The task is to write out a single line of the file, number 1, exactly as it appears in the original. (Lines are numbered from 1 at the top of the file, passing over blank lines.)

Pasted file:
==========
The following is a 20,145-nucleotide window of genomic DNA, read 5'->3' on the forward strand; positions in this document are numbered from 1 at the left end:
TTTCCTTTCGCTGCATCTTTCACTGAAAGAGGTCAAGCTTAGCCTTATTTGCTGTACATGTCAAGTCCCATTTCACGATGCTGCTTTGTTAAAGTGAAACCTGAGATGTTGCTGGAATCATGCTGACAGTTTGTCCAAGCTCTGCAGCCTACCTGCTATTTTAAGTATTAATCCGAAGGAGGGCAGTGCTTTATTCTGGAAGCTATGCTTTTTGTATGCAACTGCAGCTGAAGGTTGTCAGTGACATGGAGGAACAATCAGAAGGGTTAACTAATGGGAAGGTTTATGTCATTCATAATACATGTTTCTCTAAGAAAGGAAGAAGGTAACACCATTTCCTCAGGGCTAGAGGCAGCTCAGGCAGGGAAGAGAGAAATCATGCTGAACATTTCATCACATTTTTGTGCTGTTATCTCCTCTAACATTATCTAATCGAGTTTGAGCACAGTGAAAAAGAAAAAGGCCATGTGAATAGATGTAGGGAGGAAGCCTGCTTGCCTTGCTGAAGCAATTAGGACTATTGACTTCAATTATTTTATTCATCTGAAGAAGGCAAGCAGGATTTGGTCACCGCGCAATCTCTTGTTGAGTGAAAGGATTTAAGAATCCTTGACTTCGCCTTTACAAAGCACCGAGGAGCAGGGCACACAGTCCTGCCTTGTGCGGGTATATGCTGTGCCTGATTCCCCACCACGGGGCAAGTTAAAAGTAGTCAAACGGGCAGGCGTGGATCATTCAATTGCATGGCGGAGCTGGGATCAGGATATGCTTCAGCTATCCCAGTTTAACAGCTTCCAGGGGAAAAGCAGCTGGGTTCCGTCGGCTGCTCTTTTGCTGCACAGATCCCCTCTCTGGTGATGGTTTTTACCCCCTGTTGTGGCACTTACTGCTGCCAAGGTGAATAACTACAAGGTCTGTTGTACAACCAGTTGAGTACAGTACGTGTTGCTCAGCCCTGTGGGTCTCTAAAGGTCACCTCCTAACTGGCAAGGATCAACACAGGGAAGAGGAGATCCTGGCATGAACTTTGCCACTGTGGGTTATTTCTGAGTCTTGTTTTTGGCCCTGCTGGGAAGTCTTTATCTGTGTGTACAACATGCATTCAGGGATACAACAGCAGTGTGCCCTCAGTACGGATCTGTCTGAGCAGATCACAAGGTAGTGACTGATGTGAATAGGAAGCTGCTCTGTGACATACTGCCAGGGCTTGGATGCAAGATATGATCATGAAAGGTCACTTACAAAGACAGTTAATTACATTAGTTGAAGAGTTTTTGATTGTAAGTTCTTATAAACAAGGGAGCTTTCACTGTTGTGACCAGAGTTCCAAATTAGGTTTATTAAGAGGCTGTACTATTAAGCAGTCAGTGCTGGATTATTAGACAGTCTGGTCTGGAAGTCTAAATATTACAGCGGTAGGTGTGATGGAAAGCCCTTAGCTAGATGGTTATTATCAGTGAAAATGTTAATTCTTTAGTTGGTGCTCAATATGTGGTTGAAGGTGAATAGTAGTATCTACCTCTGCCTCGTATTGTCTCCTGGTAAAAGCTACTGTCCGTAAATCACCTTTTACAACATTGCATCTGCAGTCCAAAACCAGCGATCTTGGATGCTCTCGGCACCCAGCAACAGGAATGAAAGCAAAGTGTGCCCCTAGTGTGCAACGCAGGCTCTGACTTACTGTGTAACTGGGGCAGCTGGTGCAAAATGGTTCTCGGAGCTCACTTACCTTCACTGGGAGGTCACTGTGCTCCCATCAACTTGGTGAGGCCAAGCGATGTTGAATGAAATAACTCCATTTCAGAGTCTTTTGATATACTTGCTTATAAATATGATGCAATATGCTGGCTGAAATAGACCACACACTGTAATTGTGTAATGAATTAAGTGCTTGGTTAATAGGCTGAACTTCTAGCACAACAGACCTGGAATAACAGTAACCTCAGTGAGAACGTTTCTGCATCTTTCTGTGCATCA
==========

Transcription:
The following is a 20,145-nucleotide window of genomic DNA, read 5'->3' on the forward strand; positions in this document are numbered from 1 at the left end: